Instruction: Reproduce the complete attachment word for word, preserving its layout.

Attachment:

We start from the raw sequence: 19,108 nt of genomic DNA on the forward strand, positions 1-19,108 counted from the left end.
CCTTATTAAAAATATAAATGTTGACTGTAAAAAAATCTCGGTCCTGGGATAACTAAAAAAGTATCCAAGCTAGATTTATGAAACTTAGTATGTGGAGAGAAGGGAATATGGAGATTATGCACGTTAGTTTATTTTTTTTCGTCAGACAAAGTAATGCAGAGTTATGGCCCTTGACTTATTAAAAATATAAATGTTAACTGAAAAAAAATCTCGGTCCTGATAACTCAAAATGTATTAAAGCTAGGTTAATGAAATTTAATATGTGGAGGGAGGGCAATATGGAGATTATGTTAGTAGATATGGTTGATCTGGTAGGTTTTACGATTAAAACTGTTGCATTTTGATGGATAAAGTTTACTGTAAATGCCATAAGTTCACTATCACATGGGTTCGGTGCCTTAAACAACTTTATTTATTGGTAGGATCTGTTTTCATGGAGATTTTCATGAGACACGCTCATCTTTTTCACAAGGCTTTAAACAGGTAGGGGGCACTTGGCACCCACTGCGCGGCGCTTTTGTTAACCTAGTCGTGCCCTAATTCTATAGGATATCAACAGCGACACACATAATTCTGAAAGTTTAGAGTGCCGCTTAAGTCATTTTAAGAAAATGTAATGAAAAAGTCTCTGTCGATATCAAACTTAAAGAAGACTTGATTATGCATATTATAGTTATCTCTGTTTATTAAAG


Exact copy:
We start from the raw sequence: 19,108 nt of genomic DNA on the forward strand, positions 1-19,108 counted from the left end.
CCTTATTAAAAATATAAATGTTGACTGTAAAAAAATCTCGGTCCTGGGATAACTAAAAAAGTATCCAAGCTAGATTTATGAAACTTAGTATGTGGAGAGAAGGGAATATGGAGATTATGCACGTTAGTTTATTTTTTTTCGTCAGACAAAGTAATGCAGAGTTATGGCCCTTGACTTATTAAAAATATAAATGTTAACTGAAAAAAAATCTCGGTCCTGATAACTCAAAATGTATTAAAGCTAGGTTAATGAAATTTAATATGTGGAGGGAGGGCAATATGGAGATTATGTTAGTAGATATGGTTGATCTGGTAGGTTTTACGATTAAAACTGTTGCATTTTGATGGATAAAGTTTACTGTAAATGCCATAAGTTCACTATCACATGGGTTCGGTGCCTTAAACAACTTTATTTATTGGTAGGATCTGTTTTCATGGAGATTTTCATGAGACACGCTCATCTTTTTCACAAGGCTTTAAACAGGTAGGGGGCACTTGGCACCCACTGCGCGGCGCTTTTGTTAACCTAGTCGTGCCCTAATTCTATAGGATATCAACAGCGACACACATAATTCTGAAAGTTTAGAGTGCCGCTTAAGTCATTTTAAGAAAATGTAATGAAAAAGTCTCTGTCGATATCAAACTTAAAGAAGACTTGATTATGCATATTATAGTTATCTCTGTTTATTAAAG